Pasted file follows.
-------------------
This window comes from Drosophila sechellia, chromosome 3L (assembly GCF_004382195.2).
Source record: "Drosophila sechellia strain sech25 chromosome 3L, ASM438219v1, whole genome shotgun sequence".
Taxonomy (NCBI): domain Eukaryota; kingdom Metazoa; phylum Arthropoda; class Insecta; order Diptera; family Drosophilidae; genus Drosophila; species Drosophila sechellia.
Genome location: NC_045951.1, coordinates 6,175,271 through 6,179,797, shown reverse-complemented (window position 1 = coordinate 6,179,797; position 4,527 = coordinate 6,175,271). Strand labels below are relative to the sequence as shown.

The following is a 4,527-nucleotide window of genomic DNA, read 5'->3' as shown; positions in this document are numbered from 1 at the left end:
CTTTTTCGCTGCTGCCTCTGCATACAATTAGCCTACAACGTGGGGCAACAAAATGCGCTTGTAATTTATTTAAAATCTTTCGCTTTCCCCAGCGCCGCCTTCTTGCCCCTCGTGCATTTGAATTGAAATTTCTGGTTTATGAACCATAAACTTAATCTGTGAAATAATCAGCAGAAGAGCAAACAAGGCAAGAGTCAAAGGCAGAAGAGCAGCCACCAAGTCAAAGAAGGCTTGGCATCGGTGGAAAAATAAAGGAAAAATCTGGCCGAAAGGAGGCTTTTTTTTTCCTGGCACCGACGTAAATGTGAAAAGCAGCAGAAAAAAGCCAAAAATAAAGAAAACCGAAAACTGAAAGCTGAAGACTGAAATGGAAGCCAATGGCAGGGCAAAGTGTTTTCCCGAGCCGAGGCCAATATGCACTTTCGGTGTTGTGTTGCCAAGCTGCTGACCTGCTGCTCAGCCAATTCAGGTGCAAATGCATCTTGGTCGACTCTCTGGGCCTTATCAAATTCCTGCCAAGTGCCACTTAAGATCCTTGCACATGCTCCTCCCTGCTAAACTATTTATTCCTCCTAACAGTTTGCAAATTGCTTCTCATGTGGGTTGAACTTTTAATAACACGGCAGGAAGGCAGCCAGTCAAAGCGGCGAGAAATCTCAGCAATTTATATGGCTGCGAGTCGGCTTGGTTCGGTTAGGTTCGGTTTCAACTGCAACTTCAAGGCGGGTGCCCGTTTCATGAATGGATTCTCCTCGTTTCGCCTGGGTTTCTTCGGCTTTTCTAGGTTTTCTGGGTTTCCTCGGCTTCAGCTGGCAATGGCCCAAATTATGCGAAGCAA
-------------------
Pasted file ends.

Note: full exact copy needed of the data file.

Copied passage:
This window comes from Drosophila sechellia, chromosome 3L (assembly GCF_004382195.2).
Source record: "Drosophila sechellia strain sech25 chromosome 3L, ASM438219v1, whole genome shotgun sequence".
Taxonomy (NCBI): domain Eukaryota; kingdom Metazoa; phylum Arthropoda; class Insecta; order Diptera; family Drosophilidae; genus Drosophila; species Drosophila sechellia.
Genome location: NC_045951.1, coordinates 6,175,271 through 6,179,797, shown reverse-complemented (window position 1 = coordinate 6,179,797; position 4,527 = coordinate 6,175,271). Strand labels below are relative to the sequence as shown.

The following is a 4,527-nucleotide window of genomic DNA, read 5'->3' as shown; positions in this document are numbered from 1 at the left end:
CTTTTTCGCTGCTGCCTCTGCATACAATTAGCCTACAACGTGGGGCAACAAAATGCGCTTGTAATTTATTTAAAATCTTTCGCTTTCCCCAGCGCCGCCTTCTTGCCCCTCGTGCATTTGAATTGAAATTTCTGGTTTATGAACCATAAACTTAATCTGTGAAATAATCAGCAGAAGAGCAAACAAGGCAAGAGTCAAAGGCAGAAGAGCAGCCACCAAGTCAAAGAAGGCTTGGCATCGGTGGAAAAATAAAGGAAAAATCTGGCCGAAAGGAGGCTTTTTTTTTCCTGGCACCGACGTAAATGTGAAAAGCAGCAGAAAAAAGCCAAAAATAAAGAAAACCGAAAACTGAAAGCTGAAGACTGAAATGGAAGCCAATGGCAGGGCAAAGTGTTTTCCCGAGCCGAGGCCAATATGCACTTTCGGTGTTGTGTTGCCAAGCTGCTGACCTGCTGCTCAGCCAATTCAGGTGCAAATGCATCTTGGTCGACTCTCTGGGCCTTATCAAATTCCTGCCAAGTGCCACTTAAGATCCTTGCACATGCTCCTCCCTGCTAAACTATTTATTCCTCCTAACAGTTTGCAAATTGCTTCTCATGTGGGTTGAACTTTTAATAACACGGCAGGAAGGCAGCCAGTCAAAGCGGCGAGAAATCTCAGCAATTTATATGGCTGCGAGTCGGCTTGGTTCGGTTAGGTTCGGTTTCAACTGCAACTTCAAGGCGGGTGCCCGTTTCATGAATGGATTCTCCTCGTTTCGCCTGGGTTTCTTCGGCTTTTCTAGGTTTTCTGGGTTTCCTCGGCTTCAGCTGGCAATGGCCCAAATTATGCGAAGCAA